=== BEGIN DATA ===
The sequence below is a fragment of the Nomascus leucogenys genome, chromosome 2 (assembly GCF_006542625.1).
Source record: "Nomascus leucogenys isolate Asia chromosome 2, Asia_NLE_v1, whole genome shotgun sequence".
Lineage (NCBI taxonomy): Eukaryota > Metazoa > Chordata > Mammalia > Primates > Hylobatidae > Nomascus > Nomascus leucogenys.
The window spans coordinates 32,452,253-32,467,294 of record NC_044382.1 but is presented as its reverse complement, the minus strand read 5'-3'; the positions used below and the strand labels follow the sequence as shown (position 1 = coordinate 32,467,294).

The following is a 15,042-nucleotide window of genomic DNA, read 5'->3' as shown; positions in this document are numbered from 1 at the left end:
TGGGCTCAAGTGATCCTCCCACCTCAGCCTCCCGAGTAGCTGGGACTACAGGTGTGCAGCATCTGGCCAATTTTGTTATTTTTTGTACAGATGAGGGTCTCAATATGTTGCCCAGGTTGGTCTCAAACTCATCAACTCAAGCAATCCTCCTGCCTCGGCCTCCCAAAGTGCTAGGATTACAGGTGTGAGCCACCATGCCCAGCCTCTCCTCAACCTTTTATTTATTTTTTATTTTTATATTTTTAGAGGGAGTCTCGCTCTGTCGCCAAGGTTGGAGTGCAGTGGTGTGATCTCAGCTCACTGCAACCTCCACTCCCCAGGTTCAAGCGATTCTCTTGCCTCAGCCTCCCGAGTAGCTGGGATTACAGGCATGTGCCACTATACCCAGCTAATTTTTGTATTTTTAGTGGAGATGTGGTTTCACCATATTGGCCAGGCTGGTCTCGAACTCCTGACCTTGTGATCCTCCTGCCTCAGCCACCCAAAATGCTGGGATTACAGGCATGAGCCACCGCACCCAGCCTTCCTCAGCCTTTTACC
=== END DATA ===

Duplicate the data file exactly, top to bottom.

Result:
The sequence below is a fragment of the Nomascus leucogenys genome, chromosome 2 (assembly GCF_006542625.1).
Source record: "Nomascus leucogenys isolate Asia chromosome 2, Asia_NLE_v1, whole genome shotgun sequence".
Lineage (NCBI taxonomy): Eukaryota > Metazoa > Chordata > Mammalia > Primates > Hylobatidae > Nomascus > Nomascus leucogenys.
The window spans coordinates 32,452,253-32,467,294 of record NC_044382.1 but is presented as its reverse complement, the minus strand read 5'-3'; the positions used below and the strand labels follow the sequence as shown (position 1 = coordinate 32,467,294).

The following is a 15,042-nucleotide window of genomic DNA, read 5'->3' as shown; positions in this document are numbered from 1 at the left end:
TGGGCTCAAGTGATCCTCCCACCTCAGCCTCCCGAGTAGCTGGGACTACAGGTGTGCAGCATCTGGCCAATTTTGTTATTTTTTGTACAGATGAGGGTCTCAATATGTTGCCCAGGTTGGTCTCAAACTCATCAACTCAAGCAATCCTCCTGCCTCGGCCTCCCAAAGTGCTAGGATTACAGGTGTGAGCCACCATGCCCAGCCTCTCCTCAACCTTTTATTTATTTTTTATTTTTATATTTTTAGAGGGAGTCTCGCTCTGTCGCCAAGGTTGGAGTGCAGTGGTGTGATCTCAGCTCACTGCAACCTCCACTCCCCAGGTTCAAGCGATTCTCTTGCCTCAGCCTCCCGAGTAGCTGGGATTACAGGCATGTGCCACTATACCCAGCTAATTTTTGTATTTTTAGTGGAGATGTGGTTTCACCATATTGGCCAGGCTGGTCTCGAACTCCTGACCTTGTGATCCTCCTGCCTCAGCCACCCAAAATGCTGGGATTACAGGCATGAGCCACCGCACCCAGCCTTCCTCAGCCTTTTACC